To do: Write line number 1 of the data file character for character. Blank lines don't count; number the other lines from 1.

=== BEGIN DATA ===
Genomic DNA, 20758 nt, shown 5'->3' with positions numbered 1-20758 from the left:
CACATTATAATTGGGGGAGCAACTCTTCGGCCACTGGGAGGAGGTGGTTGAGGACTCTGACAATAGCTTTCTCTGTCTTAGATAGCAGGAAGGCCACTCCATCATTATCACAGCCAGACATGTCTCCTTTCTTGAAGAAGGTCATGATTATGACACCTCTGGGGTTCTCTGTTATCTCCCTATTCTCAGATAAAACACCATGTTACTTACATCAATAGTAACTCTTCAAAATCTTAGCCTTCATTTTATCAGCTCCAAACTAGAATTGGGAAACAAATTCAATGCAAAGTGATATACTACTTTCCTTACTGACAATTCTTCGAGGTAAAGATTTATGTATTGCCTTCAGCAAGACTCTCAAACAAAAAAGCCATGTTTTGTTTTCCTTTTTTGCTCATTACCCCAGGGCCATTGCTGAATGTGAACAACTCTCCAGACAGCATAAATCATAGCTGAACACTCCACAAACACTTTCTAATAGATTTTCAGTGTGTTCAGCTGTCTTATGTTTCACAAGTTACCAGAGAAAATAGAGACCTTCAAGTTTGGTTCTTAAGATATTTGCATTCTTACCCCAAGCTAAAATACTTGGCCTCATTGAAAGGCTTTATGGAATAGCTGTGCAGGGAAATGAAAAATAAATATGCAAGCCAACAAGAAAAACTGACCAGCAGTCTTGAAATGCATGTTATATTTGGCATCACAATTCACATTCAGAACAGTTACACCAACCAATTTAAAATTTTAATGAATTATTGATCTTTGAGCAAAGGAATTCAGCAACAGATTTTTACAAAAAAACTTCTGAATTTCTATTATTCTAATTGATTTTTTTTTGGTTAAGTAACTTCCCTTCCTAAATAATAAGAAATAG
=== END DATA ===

Genomic DNA, 20758 nt, shown 5'->3' with positions numbered 1-20758 from the left: